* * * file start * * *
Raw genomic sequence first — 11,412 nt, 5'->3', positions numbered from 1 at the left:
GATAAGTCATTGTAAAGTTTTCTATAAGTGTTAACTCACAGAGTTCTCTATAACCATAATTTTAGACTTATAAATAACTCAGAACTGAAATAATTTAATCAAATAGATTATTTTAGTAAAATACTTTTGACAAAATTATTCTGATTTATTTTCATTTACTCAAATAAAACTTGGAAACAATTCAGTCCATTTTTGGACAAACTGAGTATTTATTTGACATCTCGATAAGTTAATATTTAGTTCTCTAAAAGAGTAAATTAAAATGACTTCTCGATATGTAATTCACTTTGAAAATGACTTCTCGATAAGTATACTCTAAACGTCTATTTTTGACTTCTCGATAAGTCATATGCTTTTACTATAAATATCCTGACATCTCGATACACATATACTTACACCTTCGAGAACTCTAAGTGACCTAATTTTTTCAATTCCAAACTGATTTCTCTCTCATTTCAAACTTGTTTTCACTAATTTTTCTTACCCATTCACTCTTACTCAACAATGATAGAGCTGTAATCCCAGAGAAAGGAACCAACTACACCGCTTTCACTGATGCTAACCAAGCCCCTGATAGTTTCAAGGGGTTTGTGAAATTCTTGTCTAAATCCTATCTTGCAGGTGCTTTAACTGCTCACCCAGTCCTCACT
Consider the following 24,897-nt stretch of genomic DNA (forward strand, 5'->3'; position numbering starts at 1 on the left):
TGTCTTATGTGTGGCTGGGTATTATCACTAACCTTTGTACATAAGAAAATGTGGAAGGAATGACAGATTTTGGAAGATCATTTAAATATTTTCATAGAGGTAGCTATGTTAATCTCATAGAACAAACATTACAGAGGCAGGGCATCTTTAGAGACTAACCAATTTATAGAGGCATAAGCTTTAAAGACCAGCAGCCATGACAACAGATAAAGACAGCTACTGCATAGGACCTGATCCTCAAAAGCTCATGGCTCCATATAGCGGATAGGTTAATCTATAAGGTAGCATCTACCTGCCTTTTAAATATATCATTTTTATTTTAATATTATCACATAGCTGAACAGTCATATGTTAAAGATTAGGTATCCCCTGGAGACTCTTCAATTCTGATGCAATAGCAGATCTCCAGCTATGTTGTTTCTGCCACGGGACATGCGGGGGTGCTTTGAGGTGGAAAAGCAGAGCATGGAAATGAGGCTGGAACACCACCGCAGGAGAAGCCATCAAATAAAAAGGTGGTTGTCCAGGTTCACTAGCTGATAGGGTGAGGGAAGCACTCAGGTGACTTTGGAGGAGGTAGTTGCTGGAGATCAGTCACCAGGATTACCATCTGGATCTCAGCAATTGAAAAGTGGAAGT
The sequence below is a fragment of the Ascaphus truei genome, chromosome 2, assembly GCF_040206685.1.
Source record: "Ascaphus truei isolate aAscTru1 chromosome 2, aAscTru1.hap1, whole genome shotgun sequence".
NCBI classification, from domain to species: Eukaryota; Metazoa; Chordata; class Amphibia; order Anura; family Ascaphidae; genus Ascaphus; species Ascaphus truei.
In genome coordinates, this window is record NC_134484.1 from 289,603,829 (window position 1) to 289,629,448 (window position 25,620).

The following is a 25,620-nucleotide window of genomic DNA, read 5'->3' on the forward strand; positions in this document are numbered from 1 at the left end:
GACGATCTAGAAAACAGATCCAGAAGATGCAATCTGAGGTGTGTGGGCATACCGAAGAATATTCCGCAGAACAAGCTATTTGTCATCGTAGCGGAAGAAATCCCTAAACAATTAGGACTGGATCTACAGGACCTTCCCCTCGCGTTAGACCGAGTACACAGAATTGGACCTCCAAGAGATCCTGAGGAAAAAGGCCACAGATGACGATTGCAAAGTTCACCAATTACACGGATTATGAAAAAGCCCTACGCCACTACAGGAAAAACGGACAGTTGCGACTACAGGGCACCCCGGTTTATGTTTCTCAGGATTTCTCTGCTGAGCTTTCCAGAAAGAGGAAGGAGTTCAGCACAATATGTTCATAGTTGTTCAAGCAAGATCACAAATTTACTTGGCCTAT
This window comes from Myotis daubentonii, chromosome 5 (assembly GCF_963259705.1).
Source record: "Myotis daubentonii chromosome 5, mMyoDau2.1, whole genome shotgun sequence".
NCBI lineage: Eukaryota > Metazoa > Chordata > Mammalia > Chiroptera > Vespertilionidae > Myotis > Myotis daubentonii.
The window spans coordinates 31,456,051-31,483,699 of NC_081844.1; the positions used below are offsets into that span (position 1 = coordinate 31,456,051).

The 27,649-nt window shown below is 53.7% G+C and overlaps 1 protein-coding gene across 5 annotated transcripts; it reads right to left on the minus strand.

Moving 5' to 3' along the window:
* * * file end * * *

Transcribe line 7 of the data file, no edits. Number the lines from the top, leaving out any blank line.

NCBI classification, from domain to species: Eukaryota; Metazoa; Chordata; class Amphibia; order Anura; family Ascaphidae; genus Ascaphus; species Ascaphus truei.